First up we have The Jokers. I’ve not seen or heard The Jokers before tonight and to be fair the Northern band were highly impressive. I guess you could put them right in the Classic Rock category, think Bad Company meets Shortino-era Quiet Riot. You can’t knock their energy and enthusiasm for starters and I think they turned it up to 11, maybe a bit too loud for the sparse turnout at Fibbers tonight.

Singer Wane Parry looks like a young Dave King in his Fastway days with Bolans’ corkscrew hair and what a damn fine set of pipes he has. Diminutive guitarist Paul Hurst is a poundshop Warner E Hodges and an excellent player who gives his all, pulling off massive riffs and licks aplenty. Several times he downs his Les Paul and comes out into the audience to beckon people to come to the front. He partly succeeded by pulling forward some birds who were probably wives and girlfriends of the band to be honest.

They played like the room was packed and they deserve bigger audiences. If they play in your town I strongly urge you to go see them.

 

Vintage Trouble’s ‘Run Like The River’ blats from the PA as an introduction for Junkyard’s set tonight. With the cover of last year’s excellent ‘High Water’ album emblazoned on the screens behind them, they launch straight into ‘Life Sentence’. It’s been the opener every time I have seen them, no wonder, it’s a killer introduction. “That’s my life, that’s my way…that’s my life sentence”  shouts Roach as he swings his mic stand around the stage, no truer words have been sung with such conviction.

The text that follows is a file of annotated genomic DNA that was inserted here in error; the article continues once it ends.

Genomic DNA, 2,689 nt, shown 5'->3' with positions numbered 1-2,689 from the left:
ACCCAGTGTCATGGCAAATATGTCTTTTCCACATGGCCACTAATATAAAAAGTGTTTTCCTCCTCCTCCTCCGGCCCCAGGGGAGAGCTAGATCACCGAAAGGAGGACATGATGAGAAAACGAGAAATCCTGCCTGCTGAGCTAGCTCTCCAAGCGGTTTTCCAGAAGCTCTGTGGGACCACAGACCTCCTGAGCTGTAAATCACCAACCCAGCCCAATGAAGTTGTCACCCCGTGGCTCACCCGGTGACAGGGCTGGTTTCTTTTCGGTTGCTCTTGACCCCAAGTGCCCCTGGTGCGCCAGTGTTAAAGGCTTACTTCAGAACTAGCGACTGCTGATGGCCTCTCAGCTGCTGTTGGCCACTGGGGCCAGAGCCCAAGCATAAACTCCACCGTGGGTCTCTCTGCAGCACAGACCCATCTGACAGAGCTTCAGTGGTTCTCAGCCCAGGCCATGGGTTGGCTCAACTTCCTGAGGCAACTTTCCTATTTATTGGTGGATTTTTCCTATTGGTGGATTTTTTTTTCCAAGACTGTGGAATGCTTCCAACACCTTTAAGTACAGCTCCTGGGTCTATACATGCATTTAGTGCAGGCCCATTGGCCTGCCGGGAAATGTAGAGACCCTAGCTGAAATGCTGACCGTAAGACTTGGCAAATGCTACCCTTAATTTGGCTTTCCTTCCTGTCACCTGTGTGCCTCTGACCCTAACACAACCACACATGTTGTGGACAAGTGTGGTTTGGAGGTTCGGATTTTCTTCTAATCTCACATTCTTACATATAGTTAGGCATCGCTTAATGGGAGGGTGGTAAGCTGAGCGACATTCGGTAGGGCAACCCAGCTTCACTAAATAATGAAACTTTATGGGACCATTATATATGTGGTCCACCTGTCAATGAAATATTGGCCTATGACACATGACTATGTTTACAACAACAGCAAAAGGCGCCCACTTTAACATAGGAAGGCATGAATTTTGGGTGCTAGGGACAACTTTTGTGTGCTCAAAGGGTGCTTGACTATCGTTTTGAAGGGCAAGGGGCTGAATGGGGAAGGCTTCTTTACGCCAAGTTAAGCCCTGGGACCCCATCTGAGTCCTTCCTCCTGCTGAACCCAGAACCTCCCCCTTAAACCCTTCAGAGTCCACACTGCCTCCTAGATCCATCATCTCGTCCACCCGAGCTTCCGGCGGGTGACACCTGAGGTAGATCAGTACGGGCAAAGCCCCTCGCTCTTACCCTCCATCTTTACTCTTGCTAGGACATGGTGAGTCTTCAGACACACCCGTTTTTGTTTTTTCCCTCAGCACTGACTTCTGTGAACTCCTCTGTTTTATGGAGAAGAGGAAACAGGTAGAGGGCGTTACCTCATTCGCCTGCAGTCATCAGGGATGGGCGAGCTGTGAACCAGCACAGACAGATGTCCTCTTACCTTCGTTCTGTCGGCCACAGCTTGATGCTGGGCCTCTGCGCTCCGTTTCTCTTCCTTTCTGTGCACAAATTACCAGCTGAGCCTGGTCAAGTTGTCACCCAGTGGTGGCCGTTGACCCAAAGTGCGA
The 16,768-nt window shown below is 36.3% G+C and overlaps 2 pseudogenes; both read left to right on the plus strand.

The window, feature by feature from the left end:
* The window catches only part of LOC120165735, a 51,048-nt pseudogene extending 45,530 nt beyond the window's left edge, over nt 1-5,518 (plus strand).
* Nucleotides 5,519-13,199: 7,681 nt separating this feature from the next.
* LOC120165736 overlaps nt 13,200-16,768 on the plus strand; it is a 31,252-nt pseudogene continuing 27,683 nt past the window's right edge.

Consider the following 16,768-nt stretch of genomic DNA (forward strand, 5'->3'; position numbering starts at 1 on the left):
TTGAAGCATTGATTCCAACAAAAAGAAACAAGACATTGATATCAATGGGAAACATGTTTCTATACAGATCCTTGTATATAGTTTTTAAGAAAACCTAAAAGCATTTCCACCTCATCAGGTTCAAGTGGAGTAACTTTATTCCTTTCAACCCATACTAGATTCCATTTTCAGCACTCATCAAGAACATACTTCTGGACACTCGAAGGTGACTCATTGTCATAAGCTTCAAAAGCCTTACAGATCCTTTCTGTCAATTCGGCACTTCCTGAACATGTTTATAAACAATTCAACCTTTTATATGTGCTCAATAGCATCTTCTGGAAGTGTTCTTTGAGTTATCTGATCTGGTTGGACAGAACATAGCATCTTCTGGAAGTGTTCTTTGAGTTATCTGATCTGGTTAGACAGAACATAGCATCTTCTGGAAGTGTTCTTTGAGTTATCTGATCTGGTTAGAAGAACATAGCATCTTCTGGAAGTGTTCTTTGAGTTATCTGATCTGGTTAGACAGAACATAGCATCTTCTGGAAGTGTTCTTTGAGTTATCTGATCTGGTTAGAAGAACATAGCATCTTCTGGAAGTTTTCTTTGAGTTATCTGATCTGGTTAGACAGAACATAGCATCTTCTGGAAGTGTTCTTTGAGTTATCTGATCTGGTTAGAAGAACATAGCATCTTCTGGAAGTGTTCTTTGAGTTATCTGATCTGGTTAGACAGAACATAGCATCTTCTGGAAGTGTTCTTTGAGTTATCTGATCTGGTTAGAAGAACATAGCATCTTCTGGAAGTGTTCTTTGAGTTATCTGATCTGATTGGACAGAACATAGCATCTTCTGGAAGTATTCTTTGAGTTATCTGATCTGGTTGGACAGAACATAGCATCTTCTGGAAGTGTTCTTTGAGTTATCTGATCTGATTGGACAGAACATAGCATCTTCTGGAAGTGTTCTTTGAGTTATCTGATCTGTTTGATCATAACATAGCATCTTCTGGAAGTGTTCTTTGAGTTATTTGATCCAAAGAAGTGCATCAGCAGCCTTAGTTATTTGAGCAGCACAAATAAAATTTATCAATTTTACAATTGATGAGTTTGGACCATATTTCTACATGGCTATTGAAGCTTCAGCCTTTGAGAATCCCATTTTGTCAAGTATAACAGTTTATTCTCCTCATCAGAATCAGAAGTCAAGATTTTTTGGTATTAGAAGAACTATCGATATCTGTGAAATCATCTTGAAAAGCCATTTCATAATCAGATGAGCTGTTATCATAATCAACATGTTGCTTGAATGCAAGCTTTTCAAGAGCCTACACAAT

Dressed in their obligatory matching denim cut-offs, Junkyard are a gang who wear their colours proudly on their backs and their brand of biker blues is for real. The raw, punk rock delivery of David Roach is the perfect match for the bluesy twin guitars of Jimmy James and Tim Mosher. Uber cool Quireboys bassist Gary Ivin, standing in for the absent Todd Muscat, is a fine replacement and keeps a perfect rhythm with original drummer Pat Muzingo.

New songs such as ‘Faded’ and the punky ‘W.F.L.W.F.’ fit perfectly with the old standards and it’s as great to hear these new songs live as it is the classics. The ever cool ‘Back On The Streets’ and the bluesy ‘Long Way Home’ are played early and sound sublime.  

Jimmy James breaks a string midway through ‘Blooze’, so as the pair of guitarists dart off stage together to re-string (they didn’t even bring a spare?), the rhythm section keeps the song going, bassist Gaz keeps the rumbling bassline jamming stage front as David returns with an extended vocal rap. A fine rock ‘n’ roll moment to savor.

‘Hands Off’ remains one of my favourite Junkyard songs and tonight, as Tim picks those classic chords and Jimmy rips out that bluesy lead, it sends shivers up the back of my spine.

Of course, they close with the obligatory ‘Hollywood’ their biggest hit, but not their greatest song by far.

 

No encore’s, no surprises and a no-frills approach that delivered just what you expect from a Junkyard show. There is talk of them returning to these shores in the not so distant future, and while I’m sure the packed out shows with Blackberry Smoke have been rewarding for the band, I do hope the not so packed club shows don’t put them off coming back for more. Until they return, I still wear my Junkyard t-shirt with pride.

Buy Junkyard Here